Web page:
Pharmaceutical and medical sector reportThis second edition shows the current state of the medical and pharmaceutical sector in Poland
We would like to invite you to read our report summarising the second edition of the DLA Piper survey “Pharmaceutical and medical sector in Poland”, which was conducted among the largest medical and pharmaceutical companies in Poland.
The results of the survey show both how respondents perceive the current state of the sector and what their suggestions are for proposed solutions.
According to nearly 80 percent of respondents, there will be a noticeable problem with the availability of medicines in Poland in the coming years due to problems with production, transportation and rising costs, according to a DLA Piper survey of leading pharmaceutical and medical device companies. According to respondents, inconsistent regulations, lack of adequate investment incentives and too little public funding are currently the biggest barriers to the industry's development.
“Despite difficulties, the industry anticipates an increase in Poland's role as a hub in Central and Eastern Europe. At the same time, we will see a shortening of supply chains, an increase in the role of locally or regionally manufactured drugs with an important role for parallel imports within the European Union.”
Head of Life Sciences Poland
“The risk of threats to drug safety stems primarily from rising production costs, perturbations in the supply chains of both drugs and active substances, as well as problems in transportation and logistics,” says Dr. Andrzej Balicki, partner and head of the life sciences practice in DLA Piper's Warsaw office. “Despite these difficulties, the industry anticipates an increase in Poland's role as a hub in Central and Eastern Europe. At the same time, we will see a shortening of supply chains, an increase in the role of locally or regionally manufactured drugs with an important role for parallel imports within the European Union.”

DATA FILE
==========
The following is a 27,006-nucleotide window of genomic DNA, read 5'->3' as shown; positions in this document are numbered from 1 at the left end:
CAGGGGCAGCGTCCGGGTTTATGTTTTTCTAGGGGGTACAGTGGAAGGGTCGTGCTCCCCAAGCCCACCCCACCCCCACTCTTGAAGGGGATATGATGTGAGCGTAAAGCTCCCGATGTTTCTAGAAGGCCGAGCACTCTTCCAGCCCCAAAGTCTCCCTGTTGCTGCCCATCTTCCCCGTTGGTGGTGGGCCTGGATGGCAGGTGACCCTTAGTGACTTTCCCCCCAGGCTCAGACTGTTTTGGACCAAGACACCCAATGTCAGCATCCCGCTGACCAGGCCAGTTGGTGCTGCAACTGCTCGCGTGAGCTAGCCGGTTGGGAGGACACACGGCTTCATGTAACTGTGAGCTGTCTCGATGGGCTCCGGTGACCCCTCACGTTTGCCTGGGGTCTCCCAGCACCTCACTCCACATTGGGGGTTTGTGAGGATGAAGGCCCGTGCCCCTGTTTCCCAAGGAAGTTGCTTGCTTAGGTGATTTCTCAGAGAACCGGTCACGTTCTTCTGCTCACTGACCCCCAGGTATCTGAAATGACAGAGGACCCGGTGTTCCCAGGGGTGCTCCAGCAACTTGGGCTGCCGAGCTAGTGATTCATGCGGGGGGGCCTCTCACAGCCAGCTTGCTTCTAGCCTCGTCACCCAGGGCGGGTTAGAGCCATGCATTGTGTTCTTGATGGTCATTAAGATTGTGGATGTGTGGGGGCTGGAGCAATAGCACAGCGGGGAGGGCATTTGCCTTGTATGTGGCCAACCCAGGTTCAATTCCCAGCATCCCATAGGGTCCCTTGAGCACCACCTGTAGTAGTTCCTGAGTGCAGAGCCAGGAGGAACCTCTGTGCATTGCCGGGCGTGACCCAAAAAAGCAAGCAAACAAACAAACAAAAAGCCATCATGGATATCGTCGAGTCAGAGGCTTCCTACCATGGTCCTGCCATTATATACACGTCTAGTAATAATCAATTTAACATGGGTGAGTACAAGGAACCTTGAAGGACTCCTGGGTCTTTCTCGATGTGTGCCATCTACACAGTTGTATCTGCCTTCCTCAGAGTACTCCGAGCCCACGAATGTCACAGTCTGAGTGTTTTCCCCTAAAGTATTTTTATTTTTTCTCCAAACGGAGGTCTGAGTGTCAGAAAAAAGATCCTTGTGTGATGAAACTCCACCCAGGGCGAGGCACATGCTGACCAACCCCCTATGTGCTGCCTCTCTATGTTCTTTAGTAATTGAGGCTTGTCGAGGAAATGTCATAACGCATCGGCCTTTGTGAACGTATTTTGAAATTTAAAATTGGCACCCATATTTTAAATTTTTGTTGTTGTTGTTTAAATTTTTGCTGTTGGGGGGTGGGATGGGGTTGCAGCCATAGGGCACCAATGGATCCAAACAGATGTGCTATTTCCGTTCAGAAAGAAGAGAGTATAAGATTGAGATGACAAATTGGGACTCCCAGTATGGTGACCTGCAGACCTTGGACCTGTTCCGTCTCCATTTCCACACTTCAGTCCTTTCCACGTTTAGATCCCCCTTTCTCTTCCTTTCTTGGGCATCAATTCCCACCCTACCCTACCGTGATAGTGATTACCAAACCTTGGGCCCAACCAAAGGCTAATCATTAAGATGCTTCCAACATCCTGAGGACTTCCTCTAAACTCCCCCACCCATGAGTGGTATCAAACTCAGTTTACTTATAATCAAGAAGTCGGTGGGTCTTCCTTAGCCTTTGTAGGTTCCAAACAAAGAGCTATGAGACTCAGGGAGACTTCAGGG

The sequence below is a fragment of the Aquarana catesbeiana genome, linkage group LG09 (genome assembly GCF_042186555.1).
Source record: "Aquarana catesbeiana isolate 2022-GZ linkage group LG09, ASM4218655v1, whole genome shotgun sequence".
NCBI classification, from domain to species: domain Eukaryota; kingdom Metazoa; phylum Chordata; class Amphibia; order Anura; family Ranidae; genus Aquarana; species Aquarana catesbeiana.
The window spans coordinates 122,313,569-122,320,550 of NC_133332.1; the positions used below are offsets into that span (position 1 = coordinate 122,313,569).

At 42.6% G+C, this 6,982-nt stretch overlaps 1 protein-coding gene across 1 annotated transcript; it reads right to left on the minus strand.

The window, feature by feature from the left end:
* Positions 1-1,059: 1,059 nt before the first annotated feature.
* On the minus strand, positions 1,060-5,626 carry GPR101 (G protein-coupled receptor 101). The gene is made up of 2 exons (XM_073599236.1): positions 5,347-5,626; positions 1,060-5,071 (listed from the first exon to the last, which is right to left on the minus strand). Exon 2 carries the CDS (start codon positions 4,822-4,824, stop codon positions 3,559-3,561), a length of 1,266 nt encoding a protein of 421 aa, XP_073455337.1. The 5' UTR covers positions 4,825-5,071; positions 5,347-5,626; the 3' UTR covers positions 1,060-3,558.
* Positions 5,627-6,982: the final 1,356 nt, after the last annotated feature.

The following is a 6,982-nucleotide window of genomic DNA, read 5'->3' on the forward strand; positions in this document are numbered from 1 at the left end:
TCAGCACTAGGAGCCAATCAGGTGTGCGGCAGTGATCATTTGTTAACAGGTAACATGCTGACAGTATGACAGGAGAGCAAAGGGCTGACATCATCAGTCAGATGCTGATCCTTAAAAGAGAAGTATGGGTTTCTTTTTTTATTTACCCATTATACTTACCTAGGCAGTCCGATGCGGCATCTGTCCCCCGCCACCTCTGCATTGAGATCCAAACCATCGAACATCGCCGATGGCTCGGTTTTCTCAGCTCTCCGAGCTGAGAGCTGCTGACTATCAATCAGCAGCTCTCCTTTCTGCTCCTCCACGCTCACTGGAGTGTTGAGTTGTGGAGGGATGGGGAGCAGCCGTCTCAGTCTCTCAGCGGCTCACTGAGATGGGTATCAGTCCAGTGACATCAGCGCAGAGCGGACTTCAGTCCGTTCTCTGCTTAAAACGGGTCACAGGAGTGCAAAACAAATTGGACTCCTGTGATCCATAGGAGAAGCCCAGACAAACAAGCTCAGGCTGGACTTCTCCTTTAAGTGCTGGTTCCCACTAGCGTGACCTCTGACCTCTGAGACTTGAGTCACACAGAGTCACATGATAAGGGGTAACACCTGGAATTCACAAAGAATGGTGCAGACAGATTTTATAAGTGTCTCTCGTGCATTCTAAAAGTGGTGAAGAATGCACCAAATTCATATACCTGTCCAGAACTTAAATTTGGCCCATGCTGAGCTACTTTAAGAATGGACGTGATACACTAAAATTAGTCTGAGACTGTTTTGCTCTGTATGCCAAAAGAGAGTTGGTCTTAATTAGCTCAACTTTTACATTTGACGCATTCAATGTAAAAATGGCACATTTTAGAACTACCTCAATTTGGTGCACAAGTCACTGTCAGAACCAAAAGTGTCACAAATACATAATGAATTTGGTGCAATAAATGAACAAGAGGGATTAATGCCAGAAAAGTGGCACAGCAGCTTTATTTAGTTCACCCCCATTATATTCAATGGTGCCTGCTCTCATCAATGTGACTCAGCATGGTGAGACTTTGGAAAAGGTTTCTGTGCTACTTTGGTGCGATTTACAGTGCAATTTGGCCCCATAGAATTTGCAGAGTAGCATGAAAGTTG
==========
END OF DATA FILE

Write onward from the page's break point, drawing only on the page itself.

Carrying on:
As the survey shows, there is a lack of optimism among industry players about increasing the reimbursement budget or treating so-called “comorbidities”. This gives a more pessimistic picture in this regard compared to the first edition of the survey conducted in 2021.
“Unfortunately, more than 70 percent of those surveyed have a negative view of the government's efforts to address barriers to the development of the pharmaceutical and medical industry,” according to Jolanta Dabrowicz, senior associate in the life sciences practice at DLA Piper's Warsaw office. “According to the industry, the state should increase public funding, introduce incentives for investment, improve the activities of sector bodies, and strengthen social dialogue by taking into account industry comments and indicating realistic deadlines for public consultations.”
“Survey respondents point to the lack of a public strategy for the sector, especially in response to the current economic crisis. Moreover, this negative picture does not change compared to the previous survey we conducted during the COVID-19 pandemic,” adds Andrzej Balicki.
On the other hand, there is clear optimism about the development of digital tools, especially the application of artificial intelligence in areas such as clinical trials or certain medical and diagnostic procedures. According to those surveyed, artificial intelligence is the future of the medical and pharmaceutical industry in Poland.
The industry also sees growth opportunities in the development of telemedicine services. At the same time, the vast majority are convinced that the coming years will see greater regulation of these services and their financing.
The survey was conducted in November 2022 among the largest manufacturers of drugs, dietary supplements and medical devices and healthcare providers in Poland.
Download the report